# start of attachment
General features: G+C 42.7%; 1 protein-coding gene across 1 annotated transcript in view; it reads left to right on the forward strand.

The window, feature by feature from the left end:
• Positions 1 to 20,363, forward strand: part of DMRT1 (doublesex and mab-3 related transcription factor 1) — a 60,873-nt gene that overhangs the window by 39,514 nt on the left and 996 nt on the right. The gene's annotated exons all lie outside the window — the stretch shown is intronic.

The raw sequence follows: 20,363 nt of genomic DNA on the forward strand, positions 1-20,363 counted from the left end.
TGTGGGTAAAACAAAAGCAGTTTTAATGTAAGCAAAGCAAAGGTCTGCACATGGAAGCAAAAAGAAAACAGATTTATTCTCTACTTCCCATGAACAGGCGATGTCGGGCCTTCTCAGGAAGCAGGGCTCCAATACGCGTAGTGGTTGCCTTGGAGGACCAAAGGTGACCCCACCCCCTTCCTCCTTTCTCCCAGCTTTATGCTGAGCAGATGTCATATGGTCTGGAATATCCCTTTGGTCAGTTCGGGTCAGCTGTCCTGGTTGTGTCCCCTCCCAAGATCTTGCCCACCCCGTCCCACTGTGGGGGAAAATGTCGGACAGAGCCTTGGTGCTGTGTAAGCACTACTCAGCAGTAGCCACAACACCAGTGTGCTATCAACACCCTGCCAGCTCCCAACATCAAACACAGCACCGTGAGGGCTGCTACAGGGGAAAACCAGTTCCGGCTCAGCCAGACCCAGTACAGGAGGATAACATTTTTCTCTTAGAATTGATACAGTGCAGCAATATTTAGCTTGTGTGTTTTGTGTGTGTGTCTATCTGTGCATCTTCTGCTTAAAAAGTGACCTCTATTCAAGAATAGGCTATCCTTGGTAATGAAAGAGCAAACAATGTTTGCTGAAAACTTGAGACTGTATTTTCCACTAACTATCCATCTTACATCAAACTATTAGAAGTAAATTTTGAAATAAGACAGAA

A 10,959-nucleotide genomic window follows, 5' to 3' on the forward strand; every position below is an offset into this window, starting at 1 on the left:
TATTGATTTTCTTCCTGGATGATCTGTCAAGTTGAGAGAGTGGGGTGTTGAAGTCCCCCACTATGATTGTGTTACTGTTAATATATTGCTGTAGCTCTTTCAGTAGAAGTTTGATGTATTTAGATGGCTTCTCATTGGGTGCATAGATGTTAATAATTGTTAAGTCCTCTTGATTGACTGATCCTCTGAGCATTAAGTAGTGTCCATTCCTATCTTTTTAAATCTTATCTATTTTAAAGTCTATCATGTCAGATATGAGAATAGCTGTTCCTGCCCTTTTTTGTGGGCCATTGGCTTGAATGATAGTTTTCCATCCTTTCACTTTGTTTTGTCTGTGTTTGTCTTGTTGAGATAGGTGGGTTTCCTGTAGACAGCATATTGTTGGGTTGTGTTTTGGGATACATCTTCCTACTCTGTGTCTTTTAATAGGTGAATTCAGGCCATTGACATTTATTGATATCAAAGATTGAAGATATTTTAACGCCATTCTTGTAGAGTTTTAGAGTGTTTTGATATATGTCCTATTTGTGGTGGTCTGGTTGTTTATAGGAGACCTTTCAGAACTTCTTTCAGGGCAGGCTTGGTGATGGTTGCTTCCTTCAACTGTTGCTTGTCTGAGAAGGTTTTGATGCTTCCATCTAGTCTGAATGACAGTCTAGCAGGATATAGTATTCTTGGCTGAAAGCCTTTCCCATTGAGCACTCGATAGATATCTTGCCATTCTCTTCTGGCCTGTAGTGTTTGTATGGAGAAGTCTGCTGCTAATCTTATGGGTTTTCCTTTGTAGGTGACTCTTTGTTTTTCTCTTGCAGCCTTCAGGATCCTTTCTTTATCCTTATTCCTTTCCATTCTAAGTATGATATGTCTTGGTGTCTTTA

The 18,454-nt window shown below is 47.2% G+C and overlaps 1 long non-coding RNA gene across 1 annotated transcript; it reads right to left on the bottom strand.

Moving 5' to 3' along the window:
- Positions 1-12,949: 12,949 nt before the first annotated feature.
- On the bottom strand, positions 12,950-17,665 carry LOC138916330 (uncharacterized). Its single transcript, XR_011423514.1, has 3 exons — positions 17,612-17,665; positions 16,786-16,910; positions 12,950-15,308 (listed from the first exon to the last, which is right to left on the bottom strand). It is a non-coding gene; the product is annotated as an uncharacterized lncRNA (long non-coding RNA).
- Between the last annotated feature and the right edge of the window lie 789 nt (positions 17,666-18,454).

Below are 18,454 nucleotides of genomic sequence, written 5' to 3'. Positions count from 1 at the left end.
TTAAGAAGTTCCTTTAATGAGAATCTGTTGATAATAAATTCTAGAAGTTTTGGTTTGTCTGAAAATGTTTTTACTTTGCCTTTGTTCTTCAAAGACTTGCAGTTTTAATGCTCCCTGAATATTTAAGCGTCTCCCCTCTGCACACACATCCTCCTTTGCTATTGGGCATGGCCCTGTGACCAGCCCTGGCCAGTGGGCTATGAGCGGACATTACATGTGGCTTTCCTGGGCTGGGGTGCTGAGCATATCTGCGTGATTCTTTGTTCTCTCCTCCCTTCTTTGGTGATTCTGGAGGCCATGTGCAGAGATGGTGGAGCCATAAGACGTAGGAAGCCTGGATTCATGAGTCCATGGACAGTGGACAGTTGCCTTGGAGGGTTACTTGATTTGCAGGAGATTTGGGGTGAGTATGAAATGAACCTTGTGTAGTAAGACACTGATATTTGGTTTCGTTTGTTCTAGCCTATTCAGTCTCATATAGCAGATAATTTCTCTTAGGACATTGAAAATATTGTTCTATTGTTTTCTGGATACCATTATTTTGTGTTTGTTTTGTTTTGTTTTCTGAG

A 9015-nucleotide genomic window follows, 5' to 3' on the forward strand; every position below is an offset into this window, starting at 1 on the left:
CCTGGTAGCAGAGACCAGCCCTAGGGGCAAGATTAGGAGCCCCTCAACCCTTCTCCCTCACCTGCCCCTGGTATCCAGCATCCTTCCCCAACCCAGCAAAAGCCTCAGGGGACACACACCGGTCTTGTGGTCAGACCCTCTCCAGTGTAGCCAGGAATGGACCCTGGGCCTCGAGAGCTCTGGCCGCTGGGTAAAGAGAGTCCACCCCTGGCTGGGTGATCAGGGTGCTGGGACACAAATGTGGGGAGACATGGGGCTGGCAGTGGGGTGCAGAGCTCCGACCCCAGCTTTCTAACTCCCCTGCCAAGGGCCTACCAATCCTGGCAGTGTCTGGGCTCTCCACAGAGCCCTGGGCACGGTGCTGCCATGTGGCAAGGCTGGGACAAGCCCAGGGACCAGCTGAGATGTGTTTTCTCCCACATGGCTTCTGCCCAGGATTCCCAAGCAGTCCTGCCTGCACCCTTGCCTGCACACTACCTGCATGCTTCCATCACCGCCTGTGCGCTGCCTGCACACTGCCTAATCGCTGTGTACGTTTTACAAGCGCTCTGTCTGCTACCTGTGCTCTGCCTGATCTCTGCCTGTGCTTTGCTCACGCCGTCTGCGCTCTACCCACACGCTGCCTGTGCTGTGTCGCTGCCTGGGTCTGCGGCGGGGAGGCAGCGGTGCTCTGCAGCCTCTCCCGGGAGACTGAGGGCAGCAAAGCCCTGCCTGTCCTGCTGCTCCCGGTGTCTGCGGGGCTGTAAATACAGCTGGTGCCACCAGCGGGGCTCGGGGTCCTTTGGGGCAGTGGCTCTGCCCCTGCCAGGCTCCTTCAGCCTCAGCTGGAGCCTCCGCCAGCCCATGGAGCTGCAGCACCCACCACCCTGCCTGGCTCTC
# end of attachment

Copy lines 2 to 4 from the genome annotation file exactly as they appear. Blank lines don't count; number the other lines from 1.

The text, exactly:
The window, feature by feature from the left end:
• Positions 1 to 20,363, forward strand: part of DMRT1 (doublesex and mab-3 related transcription factor 1) — a 60,873-nt gene that overhangs the window by 39,514 nt on the left and 996 nt on the right. The gene's annotated exons all lie outside the window — the stretch shown is intronic.

The raw sequence follows: 20,363 nt of genomic DNA on the forward strand, positions 1-20,363 counted from the left end.